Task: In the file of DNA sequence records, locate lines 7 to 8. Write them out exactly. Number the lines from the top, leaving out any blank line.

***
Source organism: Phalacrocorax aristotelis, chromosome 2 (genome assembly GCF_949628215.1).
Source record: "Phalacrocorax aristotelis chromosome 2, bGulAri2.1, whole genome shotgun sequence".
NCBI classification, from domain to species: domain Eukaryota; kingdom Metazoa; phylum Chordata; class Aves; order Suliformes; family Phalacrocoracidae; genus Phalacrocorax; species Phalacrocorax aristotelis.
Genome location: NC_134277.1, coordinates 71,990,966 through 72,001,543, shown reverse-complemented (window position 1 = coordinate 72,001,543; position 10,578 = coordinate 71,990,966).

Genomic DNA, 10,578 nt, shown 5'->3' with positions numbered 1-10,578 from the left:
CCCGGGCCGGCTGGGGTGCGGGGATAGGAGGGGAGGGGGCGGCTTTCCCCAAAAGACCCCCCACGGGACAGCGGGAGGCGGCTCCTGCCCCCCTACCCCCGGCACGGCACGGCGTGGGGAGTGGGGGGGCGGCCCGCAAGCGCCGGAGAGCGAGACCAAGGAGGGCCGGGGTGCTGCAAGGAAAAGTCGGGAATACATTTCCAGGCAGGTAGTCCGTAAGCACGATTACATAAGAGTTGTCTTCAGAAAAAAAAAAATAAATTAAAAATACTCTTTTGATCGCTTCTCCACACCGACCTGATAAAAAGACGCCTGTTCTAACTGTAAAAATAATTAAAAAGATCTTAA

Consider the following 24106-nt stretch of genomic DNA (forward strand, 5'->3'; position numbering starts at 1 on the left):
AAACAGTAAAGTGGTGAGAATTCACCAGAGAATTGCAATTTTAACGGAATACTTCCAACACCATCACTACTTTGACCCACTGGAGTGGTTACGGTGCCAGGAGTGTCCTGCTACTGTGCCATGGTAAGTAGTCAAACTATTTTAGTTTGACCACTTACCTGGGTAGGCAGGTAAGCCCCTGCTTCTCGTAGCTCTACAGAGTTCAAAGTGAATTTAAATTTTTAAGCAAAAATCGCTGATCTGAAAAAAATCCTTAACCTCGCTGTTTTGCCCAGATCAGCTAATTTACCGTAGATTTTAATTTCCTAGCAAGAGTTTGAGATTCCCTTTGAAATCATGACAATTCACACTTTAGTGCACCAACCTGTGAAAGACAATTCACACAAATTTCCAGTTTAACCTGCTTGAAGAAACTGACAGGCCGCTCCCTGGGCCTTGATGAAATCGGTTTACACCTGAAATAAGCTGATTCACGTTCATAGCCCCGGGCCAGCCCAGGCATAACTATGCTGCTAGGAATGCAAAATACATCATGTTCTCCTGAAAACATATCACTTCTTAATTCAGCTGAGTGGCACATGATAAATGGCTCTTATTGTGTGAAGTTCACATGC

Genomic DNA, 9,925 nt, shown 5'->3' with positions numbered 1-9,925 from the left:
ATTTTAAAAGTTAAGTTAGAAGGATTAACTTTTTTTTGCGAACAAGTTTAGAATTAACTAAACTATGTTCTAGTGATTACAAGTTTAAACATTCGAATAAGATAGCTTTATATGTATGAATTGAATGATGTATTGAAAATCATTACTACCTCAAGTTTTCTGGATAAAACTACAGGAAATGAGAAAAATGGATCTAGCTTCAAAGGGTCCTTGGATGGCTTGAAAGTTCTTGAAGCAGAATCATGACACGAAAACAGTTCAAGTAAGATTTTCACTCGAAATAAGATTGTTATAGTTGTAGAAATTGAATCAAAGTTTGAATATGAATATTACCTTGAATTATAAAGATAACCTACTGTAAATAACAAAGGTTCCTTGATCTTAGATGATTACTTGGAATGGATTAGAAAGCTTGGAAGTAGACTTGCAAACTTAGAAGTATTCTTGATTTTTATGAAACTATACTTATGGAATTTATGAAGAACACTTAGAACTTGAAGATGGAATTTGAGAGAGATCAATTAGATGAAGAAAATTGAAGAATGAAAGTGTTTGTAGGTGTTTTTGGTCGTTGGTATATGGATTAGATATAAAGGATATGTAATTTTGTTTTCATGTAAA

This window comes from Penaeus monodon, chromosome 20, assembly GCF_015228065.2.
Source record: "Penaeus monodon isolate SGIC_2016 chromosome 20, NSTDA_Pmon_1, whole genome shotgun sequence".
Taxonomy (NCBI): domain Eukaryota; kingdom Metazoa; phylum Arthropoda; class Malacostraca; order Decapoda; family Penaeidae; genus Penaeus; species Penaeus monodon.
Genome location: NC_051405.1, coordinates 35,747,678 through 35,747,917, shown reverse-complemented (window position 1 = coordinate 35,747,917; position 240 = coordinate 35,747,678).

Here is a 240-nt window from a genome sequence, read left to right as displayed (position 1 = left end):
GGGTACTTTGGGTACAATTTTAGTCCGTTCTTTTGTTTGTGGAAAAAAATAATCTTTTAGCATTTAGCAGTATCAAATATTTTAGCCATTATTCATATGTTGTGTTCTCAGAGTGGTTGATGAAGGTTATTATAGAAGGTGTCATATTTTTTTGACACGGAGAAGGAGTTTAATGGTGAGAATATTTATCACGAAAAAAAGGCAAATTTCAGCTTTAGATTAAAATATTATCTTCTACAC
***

Consider the following 24106-nt stretch of genomic DNA (forward strand, 5'->3'; position numbering starts at 1 on the left):
AAACAGTAAAGTGGTGAGAATTCACCAGAGAATTGCAATTTTAACGGAATACTTCCAACACCATCACTACTTTGACCCACTGGAGTGGTTACGGTGCCAGGAGTGTCCTGCTACTGTGCCATGGTAAGTAGTCAAACTATTTTAGTTTGACCACTTACCTGGGTAGGCAGGTAAGCCCCTGCTTCTCGTAGCTCTACAGAGTTCAAAGTGAATTTAAATTTTTAAGCAAAAATCGCTGATCTGAAAAAAATCCTTAACCTCGCTGTTTTGCCCAGATCAGCTAATTTACCGTAGATTTTAATTTCCTAGCAAGAGTTTGAGATTCCCTTTGAAATCATGACAATTCACACTTTAGTGCACCAACCTGTGAAAGACAATTCACACAAATTTCCAGTTTAACCTGCTTGAAGAAACTGACAGGCCGCTCCCTGGGCCTTGATGAAATCGGTTTACACCTGAAATAAGCTGATTCACGTTCATAGCCCCGGGCCAGCCCAGGCATAACTATGCTGCTAGGAATGCAAAATACATCATGTTCTCCTGAAAACATATCACTTCTTAATTCAGCTGAGTGGCACATGATAAATGGCTCTTATTGTGTGAAGTTCACATGC